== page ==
I'm currently reading a book called "Be Yourself, Everyone Else is Already Taken" by Mike Robbins, and it is eye-opening.
I thought I understood a lot about authenticity, but as always, any time we learn about something we know well from someone else's perspective, new things start to open up to us.
One of the things I've noticed about authenticity is that people often say, "be authentic," but they don't say how. It's like another "be happy!" or "be real!" or "be you!": it commands a lot but without instruction.
There's a lot that goes into authenticity. And what came to me like a flash of lightning as I was reading this book, is that when people say, "I want to be authentic," what they really mean is, "I want to tell the truth."
Most of us, at our core, want to tell the truth about ourselves. We want to know and be known; love and be loved. But we're restricted and silenced by this crippling fear that our truth isn't acceptable, or it won't make us loved, or we won't be able to stand behind it when people oppose us, or any number of things. Like anything worthwhile in life, there is a large helping of fear that we get served every time we try to dish up our truth.
Now, not everyone is this way. Some lucky people I know have always had the bravery and courage to show up as they are and to speak, explore, and experience their truth while easily overcoming their fears. But for the rest of us? Not so easy.
Most of us are driven by connection in this world. Connection with people, connection with things, connection with Spirit, connection with God...there are a number of connections that all of us seek at any given time, and as anyone who's been in an open, trusting, totally accepting, perfectly healthy relationship knows, it takes sharing the truth to get to that ultimate connective place.
But even though we all crave connection and love and understanding and acceptance, we walk around flinching and shielding ourselves from the innocent (or probing) questions of others. We reject invitations to talk about ourselves, to share our experiences, to open our hearts and minds to what's possible when we transform the fear and move forward in life.
And yet, when we can overcome this fear, when we tell our truth, that's when things take off for us. That's when the money starts flowing in; that's when relationships becoming fulfilling and meaningful; that's when friends show up out of the woodwork with support and love; that's when we feel so spiritually connected with who we are and what we desire, that the Universe can't help but deliver!
As with all things, this comes with a flipside too. Telling our truth can lead to things taking off for us that we didn't know we didn't want. Relationships may crumble; money might stop flowing from the source we've depended on for so long; friend groups may change; and even though the Universe always delivers, we might feel lost ourselves for a little (or long) while. We might come to the realization that the entire life we've been living up to this point, wasn't really ours all along. We might discover and learn the hard truth about what we've been convincing ourselves that we wanted or needed or hoped or dreamed for: that none of it was actually true.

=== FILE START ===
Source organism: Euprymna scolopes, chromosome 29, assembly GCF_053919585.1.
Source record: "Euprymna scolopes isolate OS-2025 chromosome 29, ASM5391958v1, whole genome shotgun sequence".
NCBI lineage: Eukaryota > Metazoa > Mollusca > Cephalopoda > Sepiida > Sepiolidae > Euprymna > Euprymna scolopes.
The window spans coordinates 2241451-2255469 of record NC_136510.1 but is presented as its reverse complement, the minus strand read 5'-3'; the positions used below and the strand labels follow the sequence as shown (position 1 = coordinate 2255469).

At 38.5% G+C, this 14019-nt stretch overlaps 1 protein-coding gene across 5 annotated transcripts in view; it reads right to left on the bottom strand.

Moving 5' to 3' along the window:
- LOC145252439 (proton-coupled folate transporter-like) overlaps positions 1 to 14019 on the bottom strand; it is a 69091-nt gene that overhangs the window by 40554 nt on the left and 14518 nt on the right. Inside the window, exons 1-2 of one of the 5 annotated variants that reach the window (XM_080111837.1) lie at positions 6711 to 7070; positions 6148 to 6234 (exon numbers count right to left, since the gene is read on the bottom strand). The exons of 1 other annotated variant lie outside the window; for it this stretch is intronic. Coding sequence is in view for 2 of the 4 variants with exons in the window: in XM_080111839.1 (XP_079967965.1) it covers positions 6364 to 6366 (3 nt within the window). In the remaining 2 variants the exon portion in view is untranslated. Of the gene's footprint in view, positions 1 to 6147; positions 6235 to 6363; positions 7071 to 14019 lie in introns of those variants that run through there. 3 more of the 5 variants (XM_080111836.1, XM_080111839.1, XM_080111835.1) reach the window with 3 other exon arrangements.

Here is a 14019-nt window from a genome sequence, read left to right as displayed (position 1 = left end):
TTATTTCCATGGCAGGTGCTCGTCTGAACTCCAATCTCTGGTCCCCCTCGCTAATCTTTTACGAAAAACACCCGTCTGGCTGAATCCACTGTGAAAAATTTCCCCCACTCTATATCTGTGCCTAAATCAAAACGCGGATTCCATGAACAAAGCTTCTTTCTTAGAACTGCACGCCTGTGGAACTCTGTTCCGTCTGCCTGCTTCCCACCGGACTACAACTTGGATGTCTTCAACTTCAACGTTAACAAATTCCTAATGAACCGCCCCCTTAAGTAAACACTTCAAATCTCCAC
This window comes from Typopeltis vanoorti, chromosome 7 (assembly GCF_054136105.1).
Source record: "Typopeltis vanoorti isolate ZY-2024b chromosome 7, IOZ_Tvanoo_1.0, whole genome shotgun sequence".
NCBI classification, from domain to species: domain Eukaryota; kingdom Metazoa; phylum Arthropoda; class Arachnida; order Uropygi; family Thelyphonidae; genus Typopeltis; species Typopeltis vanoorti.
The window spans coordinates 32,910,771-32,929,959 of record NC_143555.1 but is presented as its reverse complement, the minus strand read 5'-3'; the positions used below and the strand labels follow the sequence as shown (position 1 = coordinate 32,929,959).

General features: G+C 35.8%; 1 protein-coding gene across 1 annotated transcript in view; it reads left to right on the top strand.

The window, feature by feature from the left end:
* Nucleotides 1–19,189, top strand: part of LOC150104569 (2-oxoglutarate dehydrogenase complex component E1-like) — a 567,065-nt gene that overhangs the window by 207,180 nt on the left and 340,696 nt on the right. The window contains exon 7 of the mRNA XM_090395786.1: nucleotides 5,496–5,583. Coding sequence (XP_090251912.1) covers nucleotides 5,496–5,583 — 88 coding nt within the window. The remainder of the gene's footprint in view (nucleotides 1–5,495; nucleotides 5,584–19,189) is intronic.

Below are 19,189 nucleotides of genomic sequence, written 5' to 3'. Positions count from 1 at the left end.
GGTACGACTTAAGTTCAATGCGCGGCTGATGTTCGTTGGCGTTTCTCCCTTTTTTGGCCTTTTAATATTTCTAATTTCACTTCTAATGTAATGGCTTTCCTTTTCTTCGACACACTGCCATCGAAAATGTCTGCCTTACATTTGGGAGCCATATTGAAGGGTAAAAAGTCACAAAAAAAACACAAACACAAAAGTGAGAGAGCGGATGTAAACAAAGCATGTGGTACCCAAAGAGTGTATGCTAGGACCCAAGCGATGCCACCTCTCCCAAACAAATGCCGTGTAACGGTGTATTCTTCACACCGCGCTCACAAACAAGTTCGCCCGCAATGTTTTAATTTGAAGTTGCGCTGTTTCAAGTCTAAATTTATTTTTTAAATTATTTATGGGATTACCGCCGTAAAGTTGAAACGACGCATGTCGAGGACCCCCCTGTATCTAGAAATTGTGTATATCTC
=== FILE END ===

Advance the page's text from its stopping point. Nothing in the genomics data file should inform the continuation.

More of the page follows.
So when we look at the pros and cons of showing up in our authenticity, in telling our truth, there are definitely flipsides to both things. It's completely understandable that so many of us are terrified to show up in our truth. Whether it's fear of losing money or losing friends or finding out our carefully crafted life is not what we wanted or even discovering that it is exactly what we wanted and now we're terrified of our success, telling our truth always leads to change.
But it can also lead to our greatest success. For easier or harder, better or worse, showing up as we authentically are will always lead to a deep inner peace that can't be reached any other way. Knowing that we recognize, see, and are willing to partner with ourselves is the ultimate pinnacle of life, because only then can we be truly guided by the spiritual power and divine intuition that's within all of us.
So if you're on a journey of authenticity, if you're committed to sharing your true and higher self, don't give up hope. It might be confusing, it might be rough, or it might be fully glorious and enjoyable; either way, it's you. You are your journey.
To learn more about authenticity and get connected with your authentic self, pick an activity or movement that brings you peace. Get out into nature; brain dump into your journal; pick up a coloring book; go dance or yoga. Do whatever it takes to get you into the truest, most aligned version of you, and let yourself know what you want. Then take that truth, and accept it for what it is. You don't have to go for it, you don't have to rush into things. Just accept. What you find may surprise you.
Share your thoughts in a comment below!